Unjust or not, the issue then becomes one of whether or not it acceptable to try and change a law by wilfully violating it - as Uber et al are doing in some of the locales they are operating in - with the implication of whether that slipperly slope is *really* one that you want to go down, and especially so when it's a corporation making that decision just because it's inconvenient to their business model/profit margin. In some cases, sure, mass civil disobedience is necessary to bring about change, in others a lone individual might do as a trigger (Rosa Parks, for instance), but generally those are for far more egregious or morally corrupt laws than the kind of bureaucratic red tape and entrenched industry regulation that Uber is opposing.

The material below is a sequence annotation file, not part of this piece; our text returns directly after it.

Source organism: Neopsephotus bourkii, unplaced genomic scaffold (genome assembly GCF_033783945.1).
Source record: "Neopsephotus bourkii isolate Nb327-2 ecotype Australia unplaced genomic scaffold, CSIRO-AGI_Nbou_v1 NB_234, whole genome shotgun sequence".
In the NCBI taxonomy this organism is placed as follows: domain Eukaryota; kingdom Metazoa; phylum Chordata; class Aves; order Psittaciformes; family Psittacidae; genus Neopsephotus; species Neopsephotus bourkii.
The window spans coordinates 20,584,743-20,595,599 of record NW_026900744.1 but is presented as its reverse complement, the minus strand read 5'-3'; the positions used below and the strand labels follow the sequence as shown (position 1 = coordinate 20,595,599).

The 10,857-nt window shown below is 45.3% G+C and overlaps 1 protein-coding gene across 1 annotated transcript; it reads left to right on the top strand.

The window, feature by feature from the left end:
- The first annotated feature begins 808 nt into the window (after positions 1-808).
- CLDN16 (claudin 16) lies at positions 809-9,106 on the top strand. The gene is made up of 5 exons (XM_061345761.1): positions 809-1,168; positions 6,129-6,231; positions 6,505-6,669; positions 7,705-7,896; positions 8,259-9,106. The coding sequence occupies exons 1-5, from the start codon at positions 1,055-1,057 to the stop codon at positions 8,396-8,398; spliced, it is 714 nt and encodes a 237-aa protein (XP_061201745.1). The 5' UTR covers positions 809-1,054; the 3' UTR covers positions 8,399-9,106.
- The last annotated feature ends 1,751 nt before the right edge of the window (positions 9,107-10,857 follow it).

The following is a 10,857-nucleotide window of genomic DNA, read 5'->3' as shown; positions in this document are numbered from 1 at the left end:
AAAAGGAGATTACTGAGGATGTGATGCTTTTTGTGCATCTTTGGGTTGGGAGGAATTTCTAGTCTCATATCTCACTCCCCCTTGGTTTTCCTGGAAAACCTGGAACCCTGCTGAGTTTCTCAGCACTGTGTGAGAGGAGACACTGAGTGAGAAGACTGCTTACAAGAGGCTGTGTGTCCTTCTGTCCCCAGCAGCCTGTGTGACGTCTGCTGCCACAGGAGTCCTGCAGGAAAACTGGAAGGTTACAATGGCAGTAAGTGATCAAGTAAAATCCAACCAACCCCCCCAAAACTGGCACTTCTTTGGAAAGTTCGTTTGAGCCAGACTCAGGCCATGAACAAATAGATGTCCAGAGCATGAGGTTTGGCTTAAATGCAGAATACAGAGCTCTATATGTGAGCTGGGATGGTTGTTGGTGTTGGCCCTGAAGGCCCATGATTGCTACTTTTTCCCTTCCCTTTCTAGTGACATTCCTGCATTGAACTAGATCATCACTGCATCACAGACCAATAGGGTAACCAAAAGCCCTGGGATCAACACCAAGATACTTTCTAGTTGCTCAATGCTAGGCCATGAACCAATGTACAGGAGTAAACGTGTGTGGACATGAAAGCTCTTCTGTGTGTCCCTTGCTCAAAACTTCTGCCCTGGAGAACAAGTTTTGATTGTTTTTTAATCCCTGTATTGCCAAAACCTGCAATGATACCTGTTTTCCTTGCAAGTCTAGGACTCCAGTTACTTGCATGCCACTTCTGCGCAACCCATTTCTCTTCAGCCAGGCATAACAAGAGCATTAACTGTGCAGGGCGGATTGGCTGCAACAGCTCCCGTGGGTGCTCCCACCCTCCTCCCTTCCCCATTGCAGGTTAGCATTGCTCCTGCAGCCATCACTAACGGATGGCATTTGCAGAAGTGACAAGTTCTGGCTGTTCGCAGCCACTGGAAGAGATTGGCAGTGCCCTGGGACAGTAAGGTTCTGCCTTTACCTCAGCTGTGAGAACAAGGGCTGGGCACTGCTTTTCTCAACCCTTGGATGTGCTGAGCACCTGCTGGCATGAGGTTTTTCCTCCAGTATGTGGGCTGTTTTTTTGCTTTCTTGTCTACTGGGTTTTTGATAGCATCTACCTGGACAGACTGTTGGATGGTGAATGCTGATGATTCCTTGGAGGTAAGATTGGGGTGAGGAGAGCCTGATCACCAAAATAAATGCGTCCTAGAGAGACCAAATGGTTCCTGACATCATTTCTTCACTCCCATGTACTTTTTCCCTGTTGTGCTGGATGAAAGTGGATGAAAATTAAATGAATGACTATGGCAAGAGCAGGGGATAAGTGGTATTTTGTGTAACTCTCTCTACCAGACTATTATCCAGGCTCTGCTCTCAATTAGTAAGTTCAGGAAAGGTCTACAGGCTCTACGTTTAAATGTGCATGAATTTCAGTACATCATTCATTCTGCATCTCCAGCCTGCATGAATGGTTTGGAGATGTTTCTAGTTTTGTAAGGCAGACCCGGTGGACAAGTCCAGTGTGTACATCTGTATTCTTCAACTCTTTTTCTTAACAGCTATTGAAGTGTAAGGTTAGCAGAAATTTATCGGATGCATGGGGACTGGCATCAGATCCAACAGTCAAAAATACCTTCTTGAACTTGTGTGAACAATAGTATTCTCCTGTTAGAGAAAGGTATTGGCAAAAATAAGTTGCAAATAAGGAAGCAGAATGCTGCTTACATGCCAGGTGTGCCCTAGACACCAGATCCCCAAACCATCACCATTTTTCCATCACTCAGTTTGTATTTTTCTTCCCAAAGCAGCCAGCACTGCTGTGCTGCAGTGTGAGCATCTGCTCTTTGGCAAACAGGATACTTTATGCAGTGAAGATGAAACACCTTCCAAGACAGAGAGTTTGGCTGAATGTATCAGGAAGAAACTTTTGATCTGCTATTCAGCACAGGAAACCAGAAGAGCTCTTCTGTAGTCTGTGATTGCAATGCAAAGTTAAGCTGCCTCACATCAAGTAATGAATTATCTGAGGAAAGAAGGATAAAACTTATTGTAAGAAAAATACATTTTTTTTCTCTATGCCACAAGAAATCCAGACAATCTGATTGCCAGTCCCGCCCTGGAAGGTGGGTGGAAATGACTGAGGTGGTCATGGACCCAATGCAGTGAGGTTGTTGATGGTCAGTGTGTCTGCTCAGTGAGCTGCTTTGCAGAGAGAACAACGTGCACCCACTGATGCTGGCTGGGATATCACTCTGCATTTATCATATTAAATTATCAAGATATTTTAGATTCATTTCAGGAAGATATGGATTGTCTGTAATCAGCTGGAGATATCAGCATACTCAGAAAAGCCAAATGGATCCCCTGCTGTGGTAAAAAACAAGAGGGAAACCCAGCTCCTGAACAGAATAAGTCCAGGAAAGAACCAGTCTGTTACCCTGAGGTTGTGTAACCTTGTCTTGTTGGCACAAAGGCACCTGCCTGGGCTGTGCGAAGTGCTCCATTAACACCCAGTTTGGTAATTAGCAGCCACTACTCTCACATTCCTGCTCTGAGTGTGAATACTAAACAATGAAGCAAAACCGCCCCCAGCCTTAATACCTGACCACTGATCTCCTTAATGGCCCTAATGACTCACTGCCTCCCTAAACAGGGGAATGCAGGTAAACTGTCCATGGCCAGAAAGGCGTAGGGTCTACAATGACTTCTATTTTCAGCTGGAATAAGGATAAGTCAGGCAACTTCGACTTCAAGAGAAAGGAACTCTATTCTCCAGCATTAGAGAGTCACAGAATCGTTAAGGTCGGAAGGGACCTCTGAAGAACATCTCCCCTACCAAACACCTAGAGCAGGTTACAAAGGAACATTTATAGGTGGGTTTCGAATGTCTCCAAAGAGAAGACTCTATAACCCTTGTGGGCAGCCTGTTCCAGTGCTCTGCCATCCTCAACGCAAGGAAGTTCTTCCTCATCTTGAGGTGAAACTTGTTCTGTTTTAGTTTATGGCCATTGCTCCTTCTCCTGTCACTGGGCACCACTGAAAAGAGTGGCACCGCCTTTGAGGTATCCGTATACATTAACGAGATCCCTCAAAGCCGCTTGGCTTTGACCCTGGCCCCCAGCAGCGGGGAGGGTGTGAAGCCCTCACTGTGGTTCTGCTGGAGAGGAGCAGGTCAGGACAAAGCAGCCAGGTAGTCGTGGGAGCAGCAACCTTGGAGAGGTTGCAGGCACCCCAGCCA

Yes, much of that legislation is unjust, anti-competetive and so on, just as Uber is claiming, and some of it is also there in order to at least try and establish a minimum standard of safety and service. The correct process for Uber and the like to take is to challenge the unjust, anti-competetive laws first, potentially citing public demand for their services, *then* start operations if (and only if) they can successfully establish a framework that enables them to operate legally and in compliance with the safety and service legislation. Starting operations regardless and dealing with the legal fallout might be acceptable to them, possibly even considered as an acceptable risk within their business model, but it also smacks of "we're above the law" arrogance, which will lose them some of the public support they might have had if they were purely fighting it through the courts and better discriminating between the two sets of rules. Factor in the stories of how Uber treats its drivers when things go wrong, drivers having their cars taken of the road, and even the issue of their status as contractor or employee, and it's easy to see how people who might otherwise be supportive of Uber are not.